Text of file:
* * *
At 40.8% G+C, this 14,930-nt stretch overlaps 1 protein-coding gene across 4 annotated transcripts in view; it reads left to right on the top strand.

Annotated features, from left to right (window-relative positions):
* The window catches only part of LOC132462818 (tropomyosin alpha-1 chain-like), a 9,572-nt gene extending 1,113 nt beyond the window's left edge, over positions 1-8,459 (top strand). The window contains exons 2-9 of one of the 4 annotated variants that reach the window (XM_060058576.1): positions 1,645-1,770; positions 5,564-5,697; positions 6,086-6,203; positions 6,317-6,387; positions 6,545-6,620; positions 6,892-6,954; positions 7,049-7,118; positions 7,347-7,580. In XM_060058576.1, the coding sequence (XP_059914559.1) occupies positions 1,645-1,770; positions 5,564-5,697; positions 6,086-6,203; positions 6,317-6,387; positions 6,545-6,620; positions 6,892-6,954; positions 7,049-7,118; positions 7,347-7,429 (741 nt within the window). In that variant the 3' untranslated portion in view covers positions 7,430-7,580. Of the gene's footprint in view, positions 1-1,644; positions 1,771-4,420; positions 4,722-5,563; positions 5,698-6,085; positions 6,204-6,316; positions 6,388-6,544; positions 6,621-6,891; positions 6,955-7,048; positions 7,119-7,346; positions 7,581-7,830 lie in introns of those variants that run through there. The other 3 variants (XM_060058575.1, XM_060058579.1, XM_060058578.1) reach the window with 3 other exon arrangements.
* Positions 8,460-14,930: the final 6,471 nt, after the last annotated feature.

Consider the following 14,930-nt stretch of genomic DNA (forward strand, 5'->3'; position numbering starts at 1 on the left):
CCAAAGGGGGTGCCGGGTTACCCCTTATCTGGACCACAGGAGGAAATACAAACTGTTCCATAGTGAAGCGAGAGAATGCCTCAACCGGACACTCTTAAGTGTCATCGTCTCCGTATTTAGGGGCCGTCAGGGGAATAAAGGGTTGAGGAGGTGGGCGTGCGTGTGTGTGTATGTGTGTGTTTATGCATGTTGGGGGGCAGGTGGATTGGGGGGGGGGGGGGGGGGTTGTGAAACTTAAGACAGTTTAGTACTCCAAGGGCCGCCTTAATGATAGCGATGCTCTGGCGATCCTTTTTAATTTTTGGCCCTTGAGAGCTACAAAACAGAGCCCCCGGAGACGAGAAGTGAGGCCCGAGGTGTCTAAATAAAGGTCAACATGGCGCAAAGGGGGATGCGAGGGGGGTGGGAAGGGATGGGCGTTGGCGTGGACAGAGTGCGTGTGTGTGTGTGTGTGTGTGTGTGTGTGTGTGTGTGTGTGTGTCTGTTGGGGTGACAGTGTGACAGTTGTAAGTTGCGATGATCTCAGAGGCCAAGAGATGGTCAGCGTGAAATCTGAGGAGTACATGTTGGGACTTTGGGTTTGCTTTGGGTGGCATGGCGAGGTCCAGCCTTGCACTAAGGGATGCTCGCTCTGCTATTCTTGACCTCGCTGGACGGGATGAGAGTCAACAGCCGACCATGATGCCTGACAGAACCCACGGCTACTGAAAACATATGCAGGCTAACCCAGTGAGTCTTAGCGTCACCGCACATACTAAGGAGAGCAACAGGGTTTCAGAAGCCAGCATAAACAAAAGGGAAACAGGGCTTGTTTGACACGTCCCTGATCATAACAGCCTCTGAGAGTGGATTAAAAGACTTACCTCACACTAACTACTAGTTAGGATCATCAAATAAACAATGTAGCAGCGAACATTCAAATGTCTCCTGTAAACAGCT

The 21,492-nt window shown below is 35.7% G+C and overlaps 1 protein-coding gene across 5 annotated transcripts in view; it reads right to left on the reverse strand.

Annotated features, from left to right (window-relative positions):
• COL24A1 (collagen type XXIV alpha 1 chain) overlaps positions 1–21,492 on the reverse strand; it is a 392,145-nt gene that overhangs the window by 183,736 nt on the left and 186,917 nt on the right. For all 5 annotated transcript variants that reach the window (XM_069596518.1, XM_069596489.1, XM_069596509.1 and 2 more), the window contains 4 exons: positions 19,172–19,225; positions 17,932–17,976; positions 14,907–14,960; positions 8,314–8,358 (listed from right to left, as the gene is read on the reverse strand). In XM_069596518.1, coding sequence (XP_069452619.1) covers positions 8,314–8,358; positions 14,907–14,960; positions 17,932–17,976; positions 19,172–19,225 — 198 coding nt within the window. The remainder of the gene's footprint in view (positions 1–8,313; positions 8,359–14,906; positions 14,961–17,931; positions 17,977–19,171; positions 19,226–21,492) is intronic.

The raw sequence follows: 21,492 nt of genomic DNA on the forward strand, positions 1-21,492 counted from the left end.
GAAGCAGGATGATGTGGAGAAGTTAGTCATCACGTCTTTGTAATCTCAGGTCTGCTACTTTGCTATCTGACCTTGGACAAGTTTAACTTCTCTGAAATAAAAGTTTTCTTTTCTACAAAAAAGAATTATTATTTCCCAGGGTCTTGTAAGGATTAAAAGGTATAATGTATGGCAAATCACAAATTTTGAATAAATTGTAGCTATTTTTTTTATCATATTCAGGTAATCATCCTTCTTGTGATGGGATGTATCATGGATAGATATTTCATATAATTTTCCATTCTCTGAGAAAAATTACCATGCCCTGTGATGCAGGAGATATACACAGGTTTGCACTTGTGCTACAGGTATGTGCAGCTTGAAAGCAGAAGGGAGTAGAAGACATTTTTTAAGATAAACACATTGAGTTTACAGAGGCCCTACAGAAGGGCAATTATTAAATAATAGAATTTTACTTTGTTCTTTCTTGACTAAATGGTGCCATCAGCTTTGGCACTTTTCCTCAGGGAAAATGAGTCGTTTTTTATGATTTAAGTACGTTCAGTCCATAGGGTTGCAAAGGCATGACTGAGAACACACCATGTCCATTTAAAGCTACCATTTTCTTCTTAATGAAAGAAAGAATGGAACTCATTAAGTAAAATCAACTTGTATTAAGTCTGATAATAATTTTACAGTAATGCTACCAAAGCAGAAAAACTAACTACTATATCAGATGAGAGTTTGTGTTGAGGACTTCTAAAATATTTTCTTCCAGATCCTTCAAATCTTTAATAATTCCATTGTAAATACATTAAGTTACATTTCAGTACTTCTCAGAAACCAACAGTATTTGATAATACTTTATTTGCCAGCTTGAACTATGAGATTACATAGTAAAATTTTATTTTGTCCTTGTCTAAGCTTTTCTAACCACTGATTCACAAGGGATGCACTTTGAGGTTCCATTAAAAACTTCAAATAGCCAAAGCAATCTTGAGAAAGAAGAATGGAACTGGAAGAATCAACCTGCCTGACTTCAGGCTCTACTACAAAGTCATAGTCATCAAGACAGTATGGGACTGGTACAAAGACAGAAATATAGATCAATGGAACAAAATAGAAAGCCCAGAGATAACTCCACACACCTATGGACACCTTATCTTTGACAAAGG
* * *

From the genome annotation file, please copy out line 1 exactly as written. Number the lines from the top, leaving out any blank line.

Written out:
At 40.8% G+C, this 14,930-nt stretch overlaps 1 protein-coding gene across 4 annotated transcripts in view; it reads left to right on the top strand.